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Achieving better air quality with the NEC

The European Parliament’s Committee on Environment and Public Health (ENVI) has started to discuss their position on further air pollutant reductions under the National Emissions Ceilings (NEC) Directive. HEAL together with other groups urged MEPs to increase the ambition of the draft law.

Every year, over 400,000 Europeans die prematurely because of air pollution. Poor air quality also makes Europeans sick and significantly reduces their quality of life, in particular in cities. Increased illness, hospital admissions, extra medication and millions of lost working days are very costly for the European Union - the health-related costs of air pollution amounted to between €330 billion and €940 billion in 2010 alone, which is equivalent to between 3 and 9% of the EU’s GDP. This includes €15 billion in direct costs from lost workdays and €4 billion from treatment of chronic bronchitis. Air pollution also causes great harm to Europe’s nature, crop yields, buildings and monuments.

On 13 April, the European Parliament’s ENVI Committee discussed the draft report “Reduction of national emission of certain atmospheric pollutants and its amending directive” by MEP Julie Girling. On this occasion, many health, environmental and civil society groups across Europe voiced their recommendations on the proposed revised NEC directive.

In one letter, health NGOs including HEAL, the European Federation of Allergy and Airways Diseases Patients Associations (EFA), the European Public Health Alliance (EPHA), and the European Respiratory Society (ERS) stated: "As healthcare professionals, patients, scientists, and public health advocates concerned with health and environmental protection, we write to you on behalf of the 400,000 Europeans whose premature deaths are caused each year by air pollution in Europe, and all those suffering from ill-health linked to air pollution to call on you to put public health considerations first in the political debate".

In a second letter, a group of environmental NGOs including HEAL, AirClim, Client Earth, the European Environmental Bureau (EEB) and Transport & Environment (T&E) highlight the current lack of ambition of the proposed revised NEC Directive.

In light of the essential health, environmental and economic benefits that could result from a more ambitious NEC directive, the NGOs call upon the Members of the ENVI Committee to support:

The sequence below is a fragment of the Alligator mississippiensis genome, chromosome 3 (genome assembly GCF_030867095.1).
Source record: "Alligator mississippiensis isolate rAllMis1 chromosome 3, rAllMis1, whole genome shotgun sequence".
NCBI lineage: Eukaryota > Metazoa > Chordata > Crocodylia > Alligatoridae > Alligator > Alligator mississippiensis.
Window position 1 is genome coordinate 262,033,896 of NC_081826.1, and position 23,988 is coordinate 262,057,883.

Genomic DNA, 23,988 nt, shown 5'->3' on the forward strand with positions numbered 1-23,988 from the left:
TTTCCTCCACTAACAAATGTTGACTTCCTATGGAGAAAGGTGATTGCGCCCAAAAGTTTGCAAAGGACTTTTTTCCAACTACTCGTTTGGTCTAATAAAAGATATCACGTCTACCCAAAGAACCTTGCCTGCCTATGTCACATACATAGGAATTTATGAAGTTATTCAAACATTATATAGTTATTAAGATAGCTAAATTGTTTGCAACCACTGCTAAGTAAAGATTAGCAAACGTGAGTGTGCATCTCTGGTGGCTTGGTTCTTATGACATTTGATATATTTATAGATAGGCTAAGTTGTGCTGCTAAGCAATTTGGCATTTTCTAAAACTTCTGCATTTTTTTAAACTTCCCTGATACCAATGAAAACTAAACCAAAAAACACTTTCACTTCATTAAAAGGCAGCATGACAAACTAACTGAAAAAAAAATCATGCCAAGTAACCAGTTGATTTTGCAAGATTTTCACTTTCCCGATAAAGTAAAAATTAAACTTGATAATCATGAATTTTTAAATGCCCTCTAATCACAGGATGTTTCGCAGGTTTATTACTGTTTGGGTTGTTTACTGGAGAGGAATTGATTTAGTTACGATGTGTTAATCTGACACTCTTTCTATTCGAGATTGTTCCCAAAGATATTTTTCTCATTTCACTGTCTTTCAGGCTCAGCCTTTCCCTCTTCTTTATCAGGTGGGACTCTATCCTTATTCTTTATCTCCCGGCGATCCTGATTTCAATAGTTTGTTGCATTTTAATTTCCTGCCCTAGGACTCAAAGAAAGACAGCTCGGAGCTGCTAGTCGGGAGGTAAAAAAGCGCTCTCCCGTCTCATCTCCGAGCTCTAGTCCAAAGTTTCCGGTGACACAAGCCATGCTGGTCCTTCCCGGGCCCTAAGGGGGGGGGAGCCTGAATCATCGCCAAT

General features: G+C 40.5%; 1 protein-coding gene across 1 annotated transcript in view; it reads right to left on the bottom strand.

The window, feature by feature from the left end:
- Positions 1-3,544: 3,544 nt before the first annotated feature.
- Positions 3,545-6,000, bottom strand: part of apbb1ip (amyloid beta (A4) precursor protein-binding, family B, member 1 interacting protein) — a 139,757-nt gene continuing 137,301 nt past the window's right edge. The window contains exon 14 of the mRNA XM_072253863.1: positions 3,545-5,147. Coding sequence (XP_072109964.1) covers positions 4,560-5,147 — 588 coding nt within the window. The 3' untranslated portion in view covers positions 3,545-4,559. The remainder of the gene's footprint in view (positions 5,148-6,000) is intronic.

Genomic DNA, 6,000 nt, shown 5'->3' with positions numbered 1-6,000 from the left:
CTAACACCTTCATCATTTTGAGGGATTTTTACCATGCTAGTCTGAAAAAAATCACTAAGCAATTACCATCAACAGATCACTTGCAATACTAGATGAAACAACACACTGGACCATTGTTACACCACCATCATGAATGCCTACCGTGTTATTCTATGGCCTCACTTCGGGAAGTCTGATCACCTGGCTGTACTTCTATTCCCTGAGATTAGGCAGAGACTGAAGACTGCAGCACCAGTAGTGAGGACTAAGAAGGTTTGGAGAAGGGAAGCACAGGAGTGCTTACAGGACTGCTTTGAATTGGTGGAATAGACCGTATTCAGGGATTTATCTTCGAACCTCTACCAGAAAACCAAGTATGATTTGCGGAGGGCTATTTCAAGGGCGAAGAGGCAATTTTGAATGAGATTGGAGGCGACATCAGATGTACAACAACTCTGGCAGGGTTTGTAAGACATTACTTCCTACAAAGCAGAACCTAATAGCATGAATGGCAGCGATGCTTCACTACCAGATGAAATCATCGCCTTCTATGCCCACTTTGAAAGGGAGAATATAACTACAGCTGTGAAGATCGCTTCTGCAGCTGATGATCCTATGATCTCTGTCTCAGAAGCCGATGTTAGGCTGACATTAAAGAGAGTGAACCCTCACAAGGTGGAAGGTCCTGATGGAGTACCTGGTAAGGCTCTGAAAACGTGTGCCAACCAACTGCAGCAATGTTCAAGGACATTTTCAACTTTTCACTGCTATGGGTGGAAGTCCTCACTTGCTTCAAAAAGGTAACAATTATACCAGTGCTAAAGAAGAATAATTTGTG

1. Significantly stricter emission reduction commitments for 2025 and 2030: the ambition level should ensure the achievement of WHO recommended levels by 2030, therefore helping the European Union to reach its long-standing aim of achieving “levels of air quality that do not give rise to significant negative impacts on, and risks to human health and environment”, an aim which is enshrined in the EU’s 7th Environmental Action Programme. A recent European Parliamentary Research Service’s impact assessment also demonstrates that more ambition is possible and can be achieved at the same or lower cost (1). The data provided by the European Parliament’s impact assessment study provide a good basis for improvement.

2. Stricter emission reduction commitments for 2020, based on the most recent baseline figures and establishing a linear pathway towards the achievement of the 2025 and 2030 commitments.

3. Legally binding emission reduction commitments for 2025 for all pollutants covered by the directive.

4. Legally binding emission reduction commitments for methane and mercury for all three targets years (2020, 2025 and 2030): currently, methane reductions targets are set only for 2030, despite the fact that methane contributes to toxic ground-level ozone, while mercury is left out of the Commission’s proposal despite being a toxic and highly trans-boundary pollutant causing great damage to health and ecosystems.

5. The rejection of flexibilities such as adjustment of emission inventories and offsetting of emissions between land and sea.

Last updated on 21 April 2015

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